The Hunger Games
Directed by Gary Ross
Despite its headache-inducing cinematography and very little new material to offer, The Hunger Games is still a very effective action/drama with strong performances and an interesting story.
I have never been a fan of Jennifer Lawrence. Since she rose to prominence after she earned an Oscar nomination for her performance in Winter's Bone, she has played what is essentially this same character in every one of her movies since: Strong, self-reliant, and very mature for her age. Up until now, this character has seemed out of her element in most of her movies, but in The Hunger Games, as she fights for her life, we can finally these traits in an aptly applied setting. As a performance, Lawrence is strong and memorable; as a casting choice, she is absolutely perfect.
Like many dystopian films, the setting of this movie has a dark, gloomy, desolate atmosphere with little sense of hope. A morally ambiguous world with a morbid fascination with a brutal social tradition much akin to the gladiators of ancient Roman times. The glitzy, theatrical approach to the "games" is at times entertaining in its own right, but disturbing in nature. This is an excellent representation of societal desensitization at its most extreme.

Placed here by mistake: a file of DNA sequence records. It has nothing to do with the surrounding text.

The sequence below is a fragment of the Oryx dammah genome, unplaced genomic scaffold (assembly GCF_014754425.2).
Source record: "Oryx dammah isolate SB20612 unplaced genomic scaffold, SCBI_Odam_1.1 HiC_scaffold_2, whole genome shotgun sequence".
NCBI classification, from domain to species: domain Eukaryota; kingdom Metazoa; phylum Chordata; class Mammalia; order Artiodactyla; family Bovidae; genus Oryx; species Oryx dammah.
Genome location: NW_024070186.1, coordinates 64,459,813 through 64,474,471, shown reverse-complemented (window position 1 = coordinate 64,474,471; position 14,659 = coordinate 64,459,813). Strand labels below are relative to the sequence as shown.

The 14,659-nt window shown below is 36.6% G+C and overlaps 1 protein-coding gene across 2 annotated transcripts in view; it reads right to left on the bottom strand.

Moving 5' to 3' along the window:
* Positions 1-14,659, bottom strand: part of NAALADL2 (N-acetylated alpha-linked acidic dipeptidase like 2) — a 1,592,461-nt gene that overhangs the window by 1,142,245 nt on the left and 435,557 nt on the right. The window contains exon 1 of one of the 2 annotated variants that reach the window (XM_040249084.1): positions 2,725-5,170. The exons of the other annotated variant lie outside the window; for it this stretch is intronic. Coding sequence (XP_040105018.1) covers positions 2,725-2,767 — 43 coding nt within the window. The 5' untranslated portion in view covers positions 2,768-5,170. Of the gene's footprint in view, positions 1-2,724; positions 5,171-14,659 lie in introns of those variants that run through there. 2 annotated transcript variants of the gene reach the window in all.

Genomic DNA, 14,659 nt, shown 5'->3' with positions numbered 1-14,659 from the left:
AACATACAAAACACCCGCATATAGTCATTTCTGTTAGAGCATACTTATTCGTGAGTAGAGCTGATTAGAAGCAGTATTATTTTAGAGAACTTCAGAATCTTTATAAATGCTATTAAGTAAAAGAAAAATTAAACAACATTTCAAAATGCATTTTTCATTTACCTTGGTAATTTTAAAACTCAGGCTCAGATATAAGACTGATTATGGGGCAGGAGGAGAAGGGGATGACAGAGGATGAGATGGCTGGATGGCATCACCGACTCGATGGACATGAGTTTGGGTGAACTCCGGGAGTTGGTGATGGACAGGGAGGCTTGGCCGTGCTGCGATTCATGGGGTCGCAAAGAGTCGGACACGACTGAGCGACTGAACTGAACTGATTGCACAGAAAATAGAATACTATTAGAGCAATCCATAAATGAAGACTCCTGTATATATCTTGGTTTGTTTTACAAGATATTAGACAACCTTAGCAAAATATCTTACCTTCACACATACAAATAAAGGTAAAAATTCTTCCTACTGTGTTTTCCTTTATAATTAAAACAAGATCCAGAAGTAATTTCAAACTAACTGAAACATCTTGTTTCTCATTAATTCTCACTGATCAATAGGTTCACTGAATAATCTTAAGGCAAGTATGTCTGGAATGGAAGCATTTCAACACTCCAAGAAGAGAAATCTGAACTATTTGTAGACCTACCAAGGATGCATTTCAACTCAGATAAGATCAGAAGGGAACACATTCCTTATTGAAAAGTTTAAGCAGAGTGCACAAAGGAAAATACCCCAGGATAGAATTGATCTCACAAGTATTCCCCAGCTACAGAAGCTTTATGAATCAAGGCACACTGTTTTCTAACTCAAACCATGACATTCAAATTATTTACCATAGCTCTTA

With many similarities to Battle Royale and The Truman Show, there are few elements about this movie that doesn't share common themes and plot-points with other existing stories. But, as I've said many times before, it doesn't matter so much how original the story is, but how well the story is told. No, this isn't original. In fact, I couldn't point to a single thing in this movie that I felt was completely original, but none of that matters, since what is presented is done so well. This is an extremely well-made movie.
If I were to make one complaint about this movie, it would be the cinematography, which is often nauseating. The use of handheld camera during action scenes is shot so feverishly, it often has the appearance of a found footage film. I can only imagine a home viewing would be considerably more pleasant than watching it theatrically. And though a more traditional style of filming would have most definitely been easier on the eyes, the gritty nature of this almost documentary-like technique only adds to the atmosphere, making the dark events on the film feel all the more palpable.
So, despite a few minor annoyances - ones which, realistically, can be easily forgiven - there isn't much negative I have to say about this movie. It's entertaining, tense, thrilling, and actually gives you a reason to care about the characters. All-in-all, a great way to spend 130 minutes.